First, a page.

New Britain chapter of Overeaters Anonymous helping area residents get healthier

Published on Thursday, 11 March 2021 10:52
Written by Erica Drzewiecki

@drzewieckinbh

Are you a person who eats long after getting full? Do you have a hard time suppressing constant fantasies about food? Do you overuse laxatives or diet pills?

Know you’re not alone.

“I was very surprised to find out there are other people like me, who could eat a whole meal and still be hungry afterwards or get more hungry the more you eat,” said Michelle N., a member of the local Overeaters Anonymous (OA) group, based in New Britain.

OA’s anonymity standards cross all levels of media, requiring publicity to refer to members only by their first names and last initials, with identifiable photographs of faces prohibited.

There are over 22 different OA meetings in Connecticut alone and 7,000 groups worldwide with more than 54,000 members. New Britain’s chapter used to meet evenings at 1 Liberty Sq. Nowadays members meet on Zoom, like almost all groups do in the pandemic era.

You might have seen a billboard on the highway recently promoting OA. There was one on I-91 north just past Hartford and another on Route 9 in New Britain, by the Ellis St. exit.

But what separates OA from other organizations is that the only requirement for membership is a desire to stop eating compulsively.

Michelle N. joined about three years ago and it’s changed the way she looks at food consumption.

“I had started to isolate and it really became a problem,” she remembered. “Coming to the program I came to understand there was a level of addiction happening.”

Since then she’s been abstaining from the overeating patterns and has lost 90 pounds.

“I’m now at a healthy weight for my height, and I’ve maintained that weight for a year and a half,” she said. “It’s such a difference not having to think about food all the time. It’s just a new way of life.”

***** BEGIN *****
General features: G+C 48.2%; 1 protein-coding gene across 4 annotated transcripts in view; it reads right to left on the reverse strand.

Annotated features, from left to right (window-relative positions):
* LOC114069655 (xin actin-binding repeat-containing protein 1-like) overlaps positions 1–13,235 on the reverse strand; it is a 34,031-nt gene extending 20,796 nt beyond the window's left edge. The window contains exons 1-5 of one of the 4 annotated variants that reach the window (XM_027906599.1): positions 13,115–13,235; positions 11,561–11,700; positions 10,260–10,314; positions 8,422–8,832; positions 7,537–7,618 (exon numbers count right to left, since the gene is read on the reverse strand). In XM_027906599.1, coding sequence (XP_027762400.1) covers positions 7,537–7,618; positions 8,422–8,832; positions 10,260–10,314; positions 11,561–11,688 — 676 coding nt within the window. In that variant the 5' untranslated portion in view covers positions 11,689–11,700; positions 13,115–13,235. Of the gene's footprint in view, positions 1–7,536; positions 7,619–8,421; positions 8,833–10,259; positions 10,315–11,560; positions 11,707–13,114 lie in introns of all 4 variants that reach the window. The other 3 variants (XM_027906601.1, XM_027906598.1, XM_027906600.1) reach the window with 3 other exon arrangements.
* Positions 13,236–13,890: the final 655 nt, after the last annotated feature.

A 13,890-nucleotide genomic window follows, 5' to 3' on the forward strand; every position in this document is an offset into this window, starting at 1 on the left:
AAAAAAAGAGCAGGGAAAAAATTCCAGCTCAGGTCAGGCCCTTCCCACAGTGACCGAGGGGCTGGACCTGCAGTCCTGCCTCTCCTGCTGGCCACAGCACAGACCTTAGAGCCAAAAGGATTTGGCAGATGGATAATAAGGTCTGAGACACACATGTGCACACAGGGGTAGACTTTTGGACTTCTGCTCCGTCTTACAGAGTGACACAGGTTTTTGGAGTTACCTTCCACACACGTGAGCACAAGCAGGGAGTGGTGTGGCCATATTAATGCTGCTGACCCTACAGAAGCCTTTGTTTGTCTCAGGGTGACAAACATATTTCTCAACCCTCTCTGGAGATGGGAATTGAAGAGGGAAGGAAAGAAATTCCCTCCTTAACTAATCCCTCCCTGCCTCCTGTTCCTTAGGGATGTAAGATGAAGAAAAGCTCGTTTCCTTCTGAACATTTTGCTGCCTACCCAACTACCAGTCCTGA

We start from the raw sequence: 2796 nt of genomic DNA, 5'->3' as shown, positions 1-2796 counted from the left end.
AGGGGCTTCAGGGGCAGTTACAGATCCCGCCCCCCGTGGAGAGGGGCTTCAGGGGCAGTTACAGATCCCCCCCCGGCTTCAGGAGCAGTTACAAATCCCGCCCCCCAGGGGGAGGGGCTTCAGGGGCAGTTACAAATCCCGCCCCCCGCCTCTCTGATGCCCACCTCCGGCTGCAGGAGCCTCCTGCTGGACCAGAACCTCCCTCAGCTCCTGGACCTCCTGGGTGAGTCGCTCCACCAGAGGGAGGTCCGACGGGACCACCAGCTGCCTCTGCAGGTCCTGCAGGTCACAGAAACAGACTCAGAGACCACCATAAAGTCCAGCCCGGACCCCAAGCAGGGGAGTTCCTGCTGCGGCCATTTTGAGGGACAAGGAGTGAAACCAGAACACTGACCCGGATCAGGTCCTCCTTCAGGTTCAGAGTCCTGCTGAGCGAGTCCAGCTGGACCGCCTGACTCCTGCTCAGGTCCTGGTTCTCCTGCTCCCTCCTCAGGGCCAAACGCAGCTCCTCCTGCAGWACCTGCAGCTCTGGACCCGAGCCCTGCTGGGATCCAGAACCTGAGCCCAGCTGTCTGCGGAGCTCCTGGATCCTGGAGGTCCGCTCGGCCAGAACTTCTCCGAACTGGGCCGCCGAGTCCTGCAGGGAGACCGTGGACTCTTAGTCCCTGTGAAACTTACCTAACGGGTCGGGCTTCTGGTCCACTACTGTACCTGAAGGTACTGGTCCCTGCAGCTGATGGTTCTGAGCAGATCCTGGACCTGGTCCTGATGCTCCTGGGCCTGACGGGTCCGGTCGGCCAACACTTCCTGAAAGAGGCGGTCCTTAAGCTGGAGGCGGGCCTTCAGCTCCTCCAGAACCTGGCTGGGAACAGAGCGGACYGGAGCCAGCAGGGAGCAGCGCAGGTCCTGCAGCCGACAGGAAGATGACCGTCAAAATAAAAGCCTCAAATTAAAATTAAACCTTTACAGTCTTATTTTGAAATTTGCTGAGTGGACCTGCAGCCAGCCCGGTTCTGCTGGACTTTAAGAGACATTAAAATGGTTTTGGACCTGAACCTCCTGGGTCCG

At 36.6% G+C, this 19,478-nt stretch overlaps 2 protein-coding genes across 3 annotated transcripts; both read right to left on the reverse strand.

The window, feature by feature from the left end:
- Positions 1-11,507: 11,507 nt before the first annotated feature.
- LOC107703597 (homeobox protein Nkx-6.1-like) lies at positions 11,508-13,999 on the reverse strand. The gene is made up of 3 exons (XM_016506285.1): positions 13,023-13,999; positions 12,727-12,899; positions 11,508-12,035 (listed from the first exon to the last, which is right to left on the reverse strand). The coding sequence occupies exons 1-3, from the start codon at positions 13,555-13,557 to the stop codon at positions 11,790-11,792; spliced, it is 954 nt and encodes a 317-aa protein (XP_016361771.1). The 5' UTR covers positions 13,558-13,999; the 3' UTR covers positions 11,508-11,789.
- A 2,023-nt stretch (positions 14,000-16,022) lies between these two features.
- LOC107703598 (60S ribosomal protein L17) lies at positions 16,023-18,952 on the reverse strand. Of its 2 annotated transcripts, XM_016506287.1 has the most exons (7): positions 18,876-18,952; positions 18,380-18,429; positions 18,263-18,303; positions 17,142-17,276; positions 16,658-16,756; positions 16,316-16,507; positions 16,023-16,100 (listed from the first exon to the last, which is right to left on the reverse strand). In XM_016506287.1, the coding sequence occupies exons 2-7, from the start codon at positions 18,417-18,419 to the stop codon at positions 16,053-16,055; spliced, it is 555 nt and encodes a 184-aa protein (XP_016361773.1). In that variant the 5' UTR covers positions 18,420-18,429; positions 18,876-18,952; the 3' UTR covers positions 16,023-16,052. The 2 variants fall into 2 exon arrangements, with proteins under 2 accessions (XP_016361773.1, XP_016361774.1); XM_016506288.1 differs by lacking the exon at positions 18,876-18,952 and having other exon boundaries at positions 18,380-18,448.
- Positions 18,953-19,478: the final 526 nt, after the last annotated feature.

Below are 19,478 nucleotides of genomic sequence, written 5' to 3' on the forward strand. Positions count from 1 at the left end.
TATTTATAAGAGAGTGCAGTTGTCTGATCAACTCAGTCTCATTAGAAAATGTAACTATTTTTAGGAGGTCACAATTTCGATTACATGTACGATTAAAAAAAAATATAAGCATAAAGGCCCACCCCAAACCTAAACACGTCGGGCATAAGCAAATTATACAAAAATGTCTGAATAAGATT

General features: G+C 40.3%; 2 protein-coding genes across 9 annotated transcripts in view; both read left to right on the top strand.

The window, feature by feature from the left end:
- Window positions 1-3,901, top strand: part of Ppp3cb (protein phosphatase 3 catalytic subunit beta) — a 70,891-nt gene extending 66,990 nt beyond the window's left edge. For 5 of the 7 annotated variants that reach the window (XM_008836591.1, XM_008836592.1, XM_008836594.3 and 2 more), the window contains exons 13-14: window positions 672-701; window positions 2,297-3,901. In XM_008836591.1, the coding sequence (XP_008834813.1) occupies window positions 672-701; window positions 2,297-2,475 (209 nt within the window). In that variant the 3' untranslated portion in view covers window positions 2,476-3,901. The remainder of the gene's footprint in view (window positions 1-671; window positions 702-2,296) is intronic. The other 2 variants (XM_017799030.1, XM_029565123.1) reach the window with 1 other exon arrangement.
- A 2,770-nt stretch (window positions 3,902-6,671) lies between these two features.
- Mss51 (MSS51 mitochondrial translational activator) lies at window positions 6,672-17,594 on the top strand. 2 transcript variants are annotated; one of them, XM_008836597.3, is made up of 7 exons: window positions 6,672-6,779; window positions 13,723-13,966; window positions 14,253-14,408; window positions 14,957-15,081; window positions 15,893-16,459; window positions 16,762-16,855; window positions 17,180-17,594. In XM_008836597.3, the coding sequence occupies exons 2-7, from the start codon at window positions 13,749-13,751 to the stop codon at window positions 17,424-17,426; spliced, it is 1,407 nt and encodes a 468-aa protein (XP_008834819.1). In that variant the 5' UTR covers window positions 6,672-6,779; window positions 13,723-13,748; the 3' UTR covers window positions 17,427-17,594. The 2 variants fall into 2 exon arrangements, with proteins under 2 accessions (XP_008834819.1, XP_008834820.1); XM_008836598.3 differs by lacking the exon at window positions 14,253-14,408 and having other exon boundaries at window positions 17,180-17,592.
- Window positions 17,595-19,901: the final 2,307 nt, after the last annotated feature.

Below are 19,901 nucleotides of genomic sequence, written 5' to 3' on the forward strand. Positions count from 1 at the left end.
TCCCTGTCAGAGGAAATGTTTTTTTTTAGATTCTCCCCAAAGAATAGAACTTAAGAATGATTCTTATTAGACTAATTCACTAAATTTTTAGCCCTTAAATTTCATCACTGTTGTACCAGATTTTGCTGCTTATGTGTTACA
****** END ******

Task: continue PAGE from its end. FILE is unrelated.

The very first OA meeting was held in 1960 in Los Angeles, Calif. The program was designed after Alcoholics Anonymous (AA) to address the physical, emotional and spiritual recovery of sufferers through a Twelve-Step system.

Kimberly C. has been a member of OA since May 1986. She was living in Paris, France, when she joined and had been overweight to obese nearly her whole life up until that point.

“I don’t think it’s an exaggeration to say I turned to food like someone else would turn to alcohol or drugs,” she remembered. “Food comforted me; it gave me extra courage and something to celebrate. Stuffing my face would take the edge off of anxiety or fear.”

After joining, she lost 75 pounds and has maintained that weight loss since 1987.

“What OA has given me is a way to get off the merry go round of the crazy thinking,” Kimberly said. “I can turn to whatever it is that gives me serenity or balance in life instead of food.”

If you saw her out in the world today, you would never know she had a weight problem.

Amy M. has been a member for about two years now.

“It’s a good alternative to bariatric weight surgery,” she said of OA. “Even those who have had the surgery, it helps them to stay thin.”

Membership is free and the organization is not affiliated with any commercial entity, political party or religious doctrine. The website lists symptoms of overeaters as an obsession with body weight, size and shape, eating binges or grazing, preoccupation with reducing diets, starving, laxative or diuretic abuse, excessive exercise, inducing vomiting after eating, chewing and spitting out food, use of diet pills, shots and other medical interventions to control weight, inability to stop eating certain foods after taking the first bite, fantasies about food, vulnerability to quick-weight-loss schemes, constant preoccupation with food and using food as a reward or comfort.

For more information or to sign up for email updates, visit Overeaters Anonymous online at http://www.connecticutoa.org/ or email secretaryctig@gmail.com. There are weekly meetings held in New Britain, Bristol, Middletown, West Hartford, Southington, and Unionville.

Erica Drzewiecki can be reached at edrzewiecki@centralctcommunications.com.



Posted in New Britain Herald, New Britain, General News on Thursday, 11 March 2021 10:52. Updated: Thursday, 11 March 2021 10:55.